Will any of these ideas be enough to make a dent in the housing crisis? One way to find out is to ask the parties how much they hope to see housing prices come down. Of course, you won’t get a straight answer. As Paul Kershaw, founder of Generation Squeeze, put it to CBC, “We haven’t decided in this country whether or not we think that rising home prices are good or bad.” The federal parties implicitly seem to think they can have it both ways: high prices for owners, low prices for buyers. They can’t. As Rob Carrick notes in the Globe and Mail, the parties won’t admit that “only a big price drop will restore housing affordability.” With the financial stability of so many Canadians tied up in real estate, it would be political suicide to try. Ultimately, the interests of the rentier and owner classes carry the day. But that doesn’t have to be the case.
What is to be done? Daniel Oleksiuk, a director with Abundant Housing Vancouver, sums up the problem well: “We have a housing supply shortage,” he says. He looks at the party offers and likens them to a game of musical chairs in which the rules—permitting rougher pushing imagined as demand-side interventions—benefit some at the cost of others. Measures that drive up demand undermine affordability. There’s a solution to that. “We could just be adding chairs,” he says.
There’s more to the matter, of course. “Arguably, the most important policies are property taxes and municipal land-use zoning, which are municipal and provincial,” says Oleksiuk. “But the federal government is involved in housing policy, and the most important federal housing policy in the country is one that no one’s been talking about, which is the principal residence capital gains taxes exemption.” He says the tax break costs the state over $7 billion dollars a year, or double what the federal government spends on housing affordability. “So, we’re spending twice as much on housing unaffordability as we are on housing affordability.” As long as the state implicitly and explicitly privileges the commodification of housing, and as long as it treats housing as protected investment, it will continue to drive up housing prices.
Central to managing the supply side of the housing crisis is providing housing that people can afford beyond the dictates of the market. Social housing, which may be private or public depending on the model and jurisdiction, but which is non-profit, essential. We used to build a lot of it. Then we didn’t. “In the 1970s, we used to build about 30,000 units of social housing [a year],” Oleksiuk says. “That went down, gradually, starting in the late 1980s down to almost nothing after the Chretien-Martin cuts in the 1990s.”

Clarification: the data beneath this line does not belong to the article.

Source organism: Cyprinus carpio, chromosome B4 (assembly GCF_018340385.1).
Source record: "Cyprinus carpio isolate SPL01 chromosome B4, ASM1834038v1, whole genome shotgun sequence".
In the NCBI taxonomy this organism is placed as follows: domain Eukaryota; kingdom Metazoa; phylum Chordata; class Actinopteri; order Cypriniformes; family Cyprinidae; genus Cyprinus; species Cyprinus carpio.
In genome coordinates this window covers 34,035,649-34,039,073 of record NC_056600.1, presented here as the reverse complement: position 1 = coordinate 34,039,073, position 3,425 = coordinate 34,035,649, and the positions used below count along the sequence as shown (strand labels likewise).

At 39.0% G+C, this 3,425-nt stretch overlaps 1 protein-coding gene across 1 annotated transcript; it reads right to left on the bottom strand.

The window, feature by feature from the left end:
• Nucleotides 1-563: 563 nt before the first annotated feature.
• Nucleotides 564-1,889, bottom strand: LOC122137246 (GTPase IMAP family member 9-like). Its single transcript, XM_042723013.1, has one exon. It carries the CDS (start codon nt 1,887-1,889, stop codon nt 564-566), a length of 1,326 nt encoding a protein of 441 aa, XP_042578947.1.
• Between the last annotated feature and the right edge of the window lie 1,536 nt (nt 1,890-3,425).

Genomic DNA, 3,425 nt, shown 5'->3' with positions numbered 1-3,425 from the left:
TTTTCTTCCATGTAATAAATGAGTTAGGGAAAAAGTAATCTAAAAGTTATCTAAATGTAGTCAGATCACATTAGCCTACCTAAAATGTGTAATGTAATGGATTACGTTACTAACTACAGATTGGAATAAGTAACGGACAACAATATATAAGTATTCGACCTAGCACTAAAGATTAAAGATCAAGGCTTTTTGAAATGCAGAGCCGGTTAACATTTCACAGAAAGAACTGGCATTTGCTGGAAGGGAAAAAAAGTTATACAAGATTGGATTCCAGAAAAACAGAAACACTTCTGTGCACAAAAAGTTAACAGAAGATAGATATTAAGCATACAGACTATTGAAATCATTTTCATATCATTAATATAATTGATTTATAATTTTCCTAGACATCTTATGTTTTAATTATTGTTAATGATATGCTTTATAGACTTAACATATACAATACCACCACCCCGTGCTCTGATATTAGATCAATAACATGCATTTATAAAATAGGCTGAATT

Alex Hemingway, a senior economist with the Canadian Centre for Policy Alternatives, thinks about the need for more supply in a similar way. “Part of the way I’ve been looking at the platforms,” he says, “is to think about how they address three issues: two on the supply side and one on the demand side. The first and most important is that we need to massively expand investment in non-market, affordable housing across the country. In addition to that we need to expand the overall stock of housing.” No party is offering enough of a plan to address the affordable supply need, even if the NDP is closest. All parties, however, Hemingway notes, are “short on details.” Nonetheless, the takeaway is “there is no way to address the housing crisis without major new investment in dedicated publicly-funded, affordable housing.”
The focus of the housing debate must be supply along with some key demand-side interventions to support an all-out housing strategy. But the bottom line is that we need more units. Because the commodification of housing forces people out of the market—or into a market that leaves them struggling to survive—a massive investment in non-market housing is essential. For scale, the Communist Party of Canada is calling for a million units of affordable social housing while the advocacy coalition Vote Housing’s platform includes “a minimum of 50,000 units of supportive housing over a decade” and “a minimum of 300,000 units of deeply affordable, non-market, co-op and non-profit housing over a decade.”
The federal government has policy levers it can pull to address the issue from the supply- and the demand-side and they should pull them, including working with provinces and municipalities on zoning issues that prevent building, funding builds, and taxing capital gains on sales. Federal parties can and should forego boutique demand-side promises that may be good politics but make for lousy policy, and they should reduce incentives that drive private buyers to treat homes as commodities or retirement plans. The housing crisis is not a policy crisis—it’s a political crisis. We know what must be done. We just need politicians who’ll do it. Whether the 2021 election will return enough of them to make a difference is to be seen, but it seems unlikely, though that is no reason to stop fighting for a solution to the problem of fulfilling a fundamental human need.
David Moscrop is a contributing columnist for the Washington Post and the author of Too Dumb for Democracy? Why We Make Bad Political Decisions and How We Can Make Better Ones. He is a political commentator for television, radio, and print media. He is also the host of Open To Debate, a current affairs podcast. He holds a PhD in political science from the University of British Columbia.